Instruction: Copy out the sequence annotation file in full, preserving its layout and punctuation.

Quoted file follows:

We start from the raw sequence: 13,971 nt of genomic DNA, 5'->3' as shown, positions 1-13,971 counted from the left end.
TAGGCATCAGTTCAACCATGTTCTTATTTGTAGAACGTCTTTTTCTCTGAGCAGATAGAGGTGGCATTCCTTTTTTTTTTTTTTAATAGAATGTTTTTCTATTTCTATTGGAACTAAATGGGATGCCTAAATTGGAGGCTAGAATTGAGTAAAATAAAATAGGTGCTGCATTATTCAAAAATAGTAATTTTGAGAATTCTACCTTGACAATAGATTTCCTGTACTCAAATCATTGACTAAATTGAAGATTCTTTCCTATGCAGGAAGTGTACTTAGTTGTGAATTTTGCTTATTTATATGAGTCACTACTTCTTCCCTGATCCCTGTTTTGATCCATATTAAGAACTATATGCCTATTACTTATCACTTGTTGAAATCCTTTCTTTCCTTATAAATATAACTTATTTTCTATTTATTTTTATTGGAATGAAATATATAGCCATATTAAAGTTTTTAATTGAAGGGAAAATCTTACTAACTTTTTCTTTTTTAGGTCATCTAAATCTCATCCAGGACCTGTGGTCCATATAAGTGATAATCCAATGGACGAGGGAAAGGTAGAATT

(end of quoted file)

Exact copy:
We start from the raw sequence: 13,971 nt of genomic DNA, 5'->3' as shown, positions 1-13,971 counted from the left end.
TAGGCATCAGTTCAACCATGTTCTTATTTGTAGAACGTCTTTTTCTCTGAGCAGATAGAGGTGGCATTCCTTTTTTTTTTTTTTAATAGAATGTTTTTCTATTTCTATTGGAACTAAATGGGATGCCTAAATTGGAGGCTAGAATTGAGTAAAATAAAATAGGTGCTGCATTATTCAAAAATAGTAATTTTGAGAATTCTACCTTGACAATAGATTTCCTGTACTCAAATCATTGACTAAATTGAAGATTCTTTCCTATGCAGGAAGTGTACTTAGTTGTGAATTTTGCTTATTTATATGAGTCACTACTTCTTCCCTGATCCCTGTTTTGATCCATATTAAGAACTATATGCCTATTACTTATCACTTGTTGAAATCCTTTCTTTCCTTATAAATATAACTTATTTTCTATTTATTTTTATTGGAATGAAATATATAGCCATATTAAAGTTTTTAATTGAAGGGAAAATCTTACTAACTTTTTCTTTTTTAGGTCATCTAAATCTCATCCAGGACCTGTGGTCCATATAAGTGATAATCCAATGGACGAGGGAAAGGTAGAATT